Cerro Singuil

Photo of this volcano
  • Country
  • Volcanic Region
  • Primary Volcano Type
  • Last Known Eruption
  • 14.05°N
  • 89.65°W

  • 957 m
    3139 ft

  • 343002
  • Latitude
  • Longitude

  • Summit
    Elevation

  • Volcano
    Number

The Global Volcanism Program has no activity reports for Cerro Singuil.

The Global Volcanism Program has no Weekly Reports available for Cerro Singuil.

The Global Volcanism Program has no Bulletin Reports available for Cerro Singuil.

The Global Volcanism Program is not aware of any Holocene eruptions from Cerro Singuil. If this volcano has had large eruptions (VEI >= 4) prior to 10,000 years ago, information might be found on the Cerro Singuil page in the LaMEVE (Large Magnitude Explosive Volcanic Eruptions) database, a part of the Volcano Global Risk Identification and Analysis Project (VOGRIPA).

This compilation of synonyms and subsidiary features may not be comprehensive. Features are organized into four major categories: Cones, Craters, Domes, and Thermal Features. Synonyms of features appear indented below the primary name. In some cases additional feature type, elevation, or location details are provided.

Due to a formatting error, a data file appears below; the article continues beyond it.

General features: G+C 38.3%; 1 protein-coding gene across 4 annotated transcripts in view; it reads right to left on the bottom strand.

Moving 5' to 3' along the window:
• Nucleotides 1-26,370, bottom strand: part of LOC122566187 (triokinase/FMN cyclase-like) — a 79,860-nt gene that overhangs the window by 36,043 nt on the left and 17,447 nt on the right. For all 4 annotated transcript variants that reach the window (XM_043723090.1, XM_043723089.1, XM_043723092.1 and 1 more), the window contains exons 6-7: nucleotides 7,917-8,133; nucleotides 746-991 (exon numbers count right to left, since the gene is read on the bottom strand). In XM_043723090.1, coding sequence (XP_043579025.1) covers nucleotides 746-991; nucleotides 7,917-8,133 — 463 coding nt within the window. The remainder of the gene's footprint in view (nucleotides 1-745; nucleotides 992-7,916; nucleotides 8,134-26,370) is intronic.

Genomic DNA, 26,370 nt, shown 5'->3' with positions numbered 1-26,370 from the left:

Photo Gallery


Bedded scoria deposits forming the flanks of a basaltic cinder cone are exposed in a quarry at Cerro Singüil. This cone is the largest of a small cluster of cones in El Salvador's interior valley SE of Volcán Chingo. These cones are part of a broad area of monogenetic basaltic volcanism near the Guatemalan border on the opposite side of the main volcanic front from the Middle-American trench.

Photo by Carlos Pullinger, 1996 (Servicio Nacional de Estudios Territoriales, El Salvador).
See title for photo information.
Cerro Singüil (also known as El Cerrón) is a large youthful-looking scoria cone with a well-preserved crater that lies at the eastern end of a large volcanic field in the interior valley of El Salvador near the Guatemalan border, SE of Volcán Chingo. Cerro Singüil is seen here from the SE along the Pan-American highway, which skirts the eastern flank of the cone.

Photo by Giuseppina Kysar, 1999 (Smithsonian Institution).
See title for photo information.
The flat-topped summit of Cerro las Tablas is cut by one of a chain of three N-S-trending explosion craters located west of Cerro Singüil in the interior valley of El Salvador. Cerro las Tablas at 1035 m is the highest peak of the Cerro Singüil volcanic field and is seen here from the west.

Photo by Giuseppina Kysar, 1999 (Smithsonian Institution).
See title for photo information.
Cerro Singüil is a morphologically youthful cone that is nevertheless old enough for a series of radially oriented erosional gullies to have formed on its flanks. The 957-m-high cone rises 250 m above the floor of El Salvador's interior valley and is seen here from the NW, along the Pan-American highway.

Photo by Rick Wunderman, 1999 (Smithsonian Institution).
See title for photo information.

Smithsonian Sample Collections Database


There are no samples for Cerro Singuil in the Smithsonian's NMNH Department of Mineral Sciences Rock and Ore collection.

Affiliated Sites